Lessons from running the Ruby Weekly newsletter so far

It's been 6 weeks since I launched Ruby Weekly, an e-mail newsletter for Ruby developers. It's gone well and I've learned and observed a few things.

Subscriber numbers. I previously wrote about how I got 1120 subscribers in 2 days and the subscription rate has tailed off since then. It's now up to 2173 subscribers and I'm happy with that. My short term goal is 3000 subscribers at which level it'll make sense to explore advertising options.

Between August 27 and October 9, 2010, the subscriber count has gone from 1120 to 2173, a growth of 1053 subscribers. In the same period Google Analytics reports 1910 visitors to the Michael Manis site. Even though subscribing is the only thing you can do on the site, this strikes me as a high conversion rate (55.1%).

Kudos. I've had several e-mails and seen quite a few tweets with compliments about the newsletter, its format, and its content. This sort of recognition doesn't come with all of my projects so it's delightful to see and I appreciate it a lot. Knowing that people are "invested" in the project encourages me to maintain a high quality.

Open rate. The "open rate" of a newsletter is the percentage of people who are known to have opened it. MailChimp detects this through an invisible graphic added into the HTML version of your e-mail but, I believe, also through clicks on links where people have images turned off (and if you have link tracking turned on). This has averaged 66%.

Clicks. Ruby Weekly issues typically have about 8-10 links and on a mailing to ~2000 people, I've seen between 2000-2700 outgoing clicks in all. This isn't mindblowing but is far above average compared to MailChimp's stats. I suspect if I were reading Ruby Weekly I'd only click on a couple of the links so I'm reasonably happy with this.

The "weakest link" so far was to Ruby and Rails, an event in Amsterdam is some of the best apartments Amsterdam. I've had poor luck with linking to events on Ruby Inside so this didn't surprise me. From 2000 subscribers it got only 54 clicks overall. This isn't as gloomy as it could be, though. Those 54 visitors are obviously interested in the event and if Ruby and Rails were paying $100 to be in that mailing, say, then even picking up 4 or 5 registrations would be a good return.

Location. Subscribers from the United States by far make up the lion's share of the subscriber base. Taking a recent mailing, there were 964 US opens, 192 in the UK, 93 in Germany, 85 in France, 85 in Canada, 61 in Australia, 50 in Poland, and it tails off from there. I was surprised to see China outweigh Japan significantly at 41 to 16 but Japan seems to have its own sources for Ruby news.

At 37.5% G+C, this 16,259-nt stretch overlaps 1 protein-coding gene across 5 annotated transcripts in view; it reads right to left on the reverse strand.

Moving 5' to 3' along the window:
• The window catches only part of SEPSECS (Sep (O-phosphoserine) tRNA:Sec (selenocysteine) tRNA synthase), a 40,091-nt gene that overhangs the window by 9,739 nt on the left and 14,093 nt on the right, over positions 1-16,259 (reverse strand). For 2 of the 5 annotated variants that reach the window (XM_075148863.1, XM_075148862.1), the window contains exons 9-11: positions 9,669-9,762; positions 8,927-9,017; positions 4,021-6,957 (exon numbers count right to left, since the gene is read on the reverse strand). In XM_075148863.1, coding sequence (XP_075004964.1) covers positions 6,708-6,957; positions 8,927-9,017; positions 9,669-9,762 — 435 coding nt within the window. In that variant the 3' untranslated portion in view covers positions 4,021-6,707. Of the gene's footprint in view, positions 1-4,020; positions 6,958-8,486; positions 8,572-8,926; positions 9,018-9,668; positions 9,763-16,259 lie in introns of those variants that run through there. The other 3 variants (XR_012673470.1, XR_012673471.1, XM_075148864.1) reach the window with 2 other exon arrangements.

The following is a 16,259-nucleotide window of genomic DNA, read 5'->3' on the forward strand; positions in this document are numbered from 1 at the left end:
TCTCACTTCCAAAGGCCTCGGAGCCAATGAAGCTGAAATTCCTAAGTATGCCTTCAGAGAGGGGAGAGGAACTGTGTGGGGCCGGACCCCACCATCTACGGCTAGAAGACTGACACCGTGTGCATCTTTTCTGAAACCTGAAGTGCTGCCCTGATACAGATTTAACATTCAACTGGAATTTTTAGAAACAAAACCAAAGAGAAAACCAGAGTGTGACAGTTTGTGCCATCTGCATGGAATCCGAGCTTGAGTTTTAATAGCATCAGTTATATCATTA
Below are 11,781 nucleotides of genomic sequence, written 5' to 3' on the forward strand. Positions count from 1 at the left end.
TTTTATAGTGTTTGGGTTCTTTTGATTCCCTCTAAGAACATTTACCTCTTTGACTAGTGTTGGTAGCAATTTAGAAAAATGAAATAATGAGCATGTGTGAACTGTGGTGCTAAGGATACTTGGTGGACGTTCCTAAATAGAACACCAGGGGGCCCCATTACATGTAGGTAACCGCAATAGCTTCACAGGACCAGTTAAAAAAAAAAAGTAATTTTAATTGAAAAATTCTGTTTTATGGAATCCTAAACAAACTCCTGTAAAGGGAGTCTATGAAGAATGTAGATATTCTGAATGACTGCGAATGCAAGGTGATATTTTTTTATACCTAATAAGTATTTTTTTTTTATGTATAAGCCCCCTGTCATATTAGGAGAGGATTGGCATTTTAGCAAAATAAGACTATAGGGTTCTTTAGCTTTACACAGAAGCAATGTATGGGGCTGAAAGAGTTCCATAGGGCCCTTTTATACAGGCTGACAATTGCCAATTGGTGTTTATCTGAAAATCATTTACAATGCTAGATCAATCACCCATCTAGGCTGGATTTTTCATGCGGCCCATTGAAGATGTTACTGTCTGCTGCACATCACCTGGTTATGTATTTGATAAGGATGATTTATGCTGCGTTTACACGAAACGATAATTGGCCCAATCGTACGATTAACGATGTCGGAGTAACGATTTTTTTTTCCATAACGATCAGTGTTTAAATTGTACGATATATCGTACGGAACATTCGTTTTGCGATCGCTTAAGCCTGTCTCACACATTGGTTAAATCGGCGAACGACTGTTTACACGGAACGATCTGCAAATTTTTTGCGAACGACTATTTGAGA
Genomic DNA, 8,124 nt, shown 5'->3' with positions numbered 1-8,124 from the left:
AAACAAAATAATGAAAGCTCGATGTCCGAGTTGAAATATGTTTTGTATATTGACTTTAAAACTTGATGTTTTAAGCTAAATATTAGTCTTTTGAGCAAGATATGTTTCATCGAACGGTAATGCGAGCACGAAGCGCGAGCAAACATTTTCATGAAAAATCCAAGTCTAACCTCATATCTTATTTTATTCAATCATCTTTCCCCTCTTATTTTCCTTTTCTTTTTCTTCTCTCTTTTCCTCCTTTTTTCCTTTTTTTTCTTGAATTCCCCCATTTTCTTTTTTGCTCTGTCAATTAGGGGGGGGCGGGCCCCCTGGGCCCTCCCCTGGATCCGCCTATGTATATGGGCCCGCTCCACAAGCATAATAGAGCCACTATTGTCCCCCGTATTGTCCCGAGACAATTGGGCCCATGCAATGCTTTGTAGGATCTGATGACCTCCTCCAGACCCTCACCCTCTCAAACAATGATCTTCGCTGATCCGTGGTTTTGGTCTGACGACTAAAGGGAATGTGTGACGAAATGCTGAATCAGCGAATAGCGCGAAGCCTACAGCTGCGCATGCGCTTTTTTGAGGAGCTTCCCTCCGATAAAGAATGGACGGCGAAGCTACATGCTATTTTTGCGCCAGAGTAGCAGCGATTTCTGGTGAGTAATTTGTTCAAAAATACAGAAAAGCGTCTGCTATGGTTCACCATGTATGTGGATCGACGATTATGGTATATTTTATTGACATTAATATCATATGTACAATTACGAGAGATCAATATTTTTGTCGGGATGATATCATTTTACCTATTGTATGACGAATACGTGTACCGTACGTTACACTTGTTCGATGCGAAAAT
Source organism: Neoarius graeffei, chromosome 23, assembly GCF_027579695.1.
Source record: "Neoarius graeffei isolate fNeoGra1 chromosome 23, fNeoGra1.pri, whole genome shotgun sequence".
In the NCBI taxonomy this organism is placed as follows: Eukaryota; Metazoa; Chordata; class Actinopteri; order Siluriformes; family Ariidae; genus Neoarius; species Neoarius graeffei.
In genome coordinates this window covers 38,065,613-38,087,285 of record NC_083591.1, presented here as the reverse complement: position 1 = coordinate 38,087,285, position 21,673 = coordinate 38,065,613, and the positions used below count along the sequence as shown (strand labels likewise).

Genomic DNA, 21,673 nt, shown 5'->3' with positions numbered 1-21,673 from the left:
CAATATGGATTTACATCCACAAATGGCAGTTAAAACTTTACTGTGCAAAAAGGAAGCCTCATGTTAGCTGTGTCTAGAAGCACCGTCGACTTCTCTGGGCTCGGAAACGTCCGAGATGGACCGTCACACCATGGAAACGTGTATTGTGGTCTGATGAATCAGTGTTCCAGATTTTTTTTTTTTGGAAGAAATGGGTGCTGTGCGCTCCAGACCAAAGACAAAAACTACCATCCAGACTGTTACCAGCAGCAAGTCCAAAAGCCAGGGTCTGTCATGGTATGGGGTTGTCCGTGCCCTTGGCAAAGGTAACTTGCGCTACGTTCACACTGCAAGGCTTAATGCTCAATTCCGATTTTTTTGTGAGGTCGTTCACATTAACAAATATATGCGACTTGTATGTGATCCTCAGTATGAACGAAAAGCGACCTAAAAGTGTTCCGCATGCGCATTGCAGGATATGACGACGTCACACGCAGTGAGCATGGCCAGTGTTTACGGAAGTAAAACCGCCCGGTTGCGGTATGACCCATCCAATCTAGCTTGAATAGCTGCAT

Content. I've had nothing but compliments on the content of the newsletter which strikes me as odd because it's been so haphazard. For one issue, I was on vacation so I wrote 80% of it before leaving and just added a couple of news items on the day (while working over a horrible GPRS connection). No complaints and click rates remained level.

What has surprised me is that the most successful links are frequently to the "Cool but not Ruby" type sections I add when I find a link that might interest Rubyists but isn't necessarily about Ruby. One example was a news announcement about the Amazon EC2 micro instances. It seems there's an appetite for more general open source development ecosystem news than a "Ruby newsletter" should be providing. I am considering branching out to fill this void.


  1. Giles Bowkett says:

    Re the more general stuff, I imagine that *is* the case, but the secret sauce (total guess here) is that it's stuff Rubyists would like. The amount of new programming content available daily is staggering; to get that pre-filtered by "of interest to Rubyists" sounds made of win.

  2. Barry Hess says:

    Four years into my Ruby experience, I really can't continue keeping up with all the articles out there. I needed to kick the Google Reader habit (1 year mostly clean!), so email delivery is perfect. My mail filtering is such that I don't take a look at the newsletter until the weekend, and that's just great. I'm reading it right now!

    I wonder what the experience level is for the newsletter readers? My guess is you'd have a relatively high rate of folks with greater than three years of Ruby experience. That type of information would definitely be useful in attracting advertisers.